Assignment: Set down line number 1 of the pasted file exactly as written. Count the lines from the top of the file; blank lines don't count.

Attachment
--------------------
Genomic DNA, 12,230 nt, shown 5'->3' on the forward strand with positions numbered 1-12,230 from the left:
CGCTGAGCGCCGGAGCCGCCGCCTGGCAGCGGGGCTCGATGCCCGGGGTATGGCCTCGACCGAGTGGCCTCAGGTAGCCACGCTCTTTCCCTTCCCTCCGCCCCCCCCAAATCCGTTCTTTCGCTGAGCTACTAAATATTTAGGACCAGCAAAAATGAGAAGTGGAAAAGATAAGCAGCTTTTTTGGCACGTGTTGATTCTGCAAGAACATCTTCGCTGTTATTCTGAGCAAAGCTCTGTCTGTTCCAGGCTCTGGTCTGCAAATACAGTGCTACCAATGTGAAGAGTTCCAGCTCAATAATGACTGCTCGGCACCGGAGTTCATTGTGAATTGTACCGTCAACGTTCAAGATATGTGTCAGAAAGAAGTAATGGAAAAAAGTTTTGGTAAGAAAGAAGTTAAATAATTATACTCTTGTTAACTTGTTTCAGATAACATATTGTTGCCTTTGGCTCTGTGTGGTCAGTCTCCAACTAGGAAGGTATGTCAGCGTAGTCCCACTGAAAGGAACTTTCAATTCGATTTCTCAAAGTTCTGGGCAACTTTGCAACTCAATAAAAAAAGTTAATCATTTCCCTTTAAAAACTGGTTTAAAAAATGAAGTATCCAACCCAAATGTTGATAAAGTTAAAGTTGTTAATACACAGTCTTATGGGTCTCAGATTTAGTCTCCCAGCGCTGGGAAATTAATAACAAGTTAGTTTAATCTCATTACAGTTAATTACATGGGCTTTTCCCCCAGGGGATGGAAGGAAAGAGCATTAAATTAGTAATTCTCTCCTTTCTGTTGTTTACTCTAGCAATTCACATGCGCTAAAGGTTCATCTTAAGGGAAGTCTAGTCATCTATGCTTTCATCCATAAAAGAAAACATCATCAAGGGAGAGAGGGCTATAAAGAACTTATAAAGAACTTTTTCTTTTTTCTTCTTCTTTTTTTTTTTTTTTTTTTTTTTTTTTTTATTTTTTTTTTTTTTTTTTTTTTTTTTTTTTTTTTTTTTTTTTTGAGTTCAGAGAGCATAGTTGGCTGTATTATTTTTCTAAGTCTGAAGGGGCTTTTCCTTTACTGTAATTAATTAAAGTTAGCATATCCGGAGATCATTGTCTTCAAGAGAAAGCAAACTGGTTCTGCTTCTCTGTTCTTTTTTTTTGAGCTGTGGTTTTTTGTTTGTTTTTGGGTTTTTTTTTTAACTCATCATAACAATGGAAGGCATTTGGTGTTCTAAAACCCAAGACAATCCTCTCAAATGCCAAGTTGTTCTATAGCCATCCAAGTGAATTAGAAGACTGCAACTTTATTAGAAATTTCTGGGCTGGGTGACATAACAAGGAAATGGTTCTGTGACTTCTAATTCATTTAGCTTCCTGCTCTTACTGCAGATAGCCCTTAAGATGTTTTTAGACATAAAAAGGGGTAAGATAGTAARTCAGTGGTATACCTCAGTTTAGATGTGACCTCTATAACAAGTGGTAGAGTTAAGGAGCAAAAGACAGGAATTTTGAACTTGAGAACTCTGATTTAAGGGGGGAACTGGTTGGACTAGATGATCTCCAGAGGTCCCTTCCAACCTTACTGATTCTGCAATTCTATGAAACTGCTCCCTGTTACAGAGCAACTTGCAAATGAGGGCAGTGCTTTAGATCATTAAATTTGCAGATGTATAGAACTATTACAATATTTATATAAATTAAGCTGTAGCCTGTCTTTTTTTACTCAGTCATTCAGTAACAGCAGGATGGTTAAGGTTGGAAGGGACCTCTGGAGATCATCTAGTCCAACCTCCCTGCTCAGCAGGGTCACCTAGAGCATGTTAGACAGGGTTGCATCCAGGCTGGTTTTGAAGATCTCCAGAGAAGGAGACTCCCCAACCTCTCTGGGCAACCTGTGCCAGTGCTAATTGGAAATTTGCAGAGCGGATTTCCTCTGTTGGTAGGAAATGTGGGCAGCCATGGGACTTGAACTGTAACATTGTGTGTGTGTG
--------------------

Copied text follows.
Genomic DNA, 12,230 nt, shown 5'->3' on the forward strand with positions numbered 1-12,230 from the left: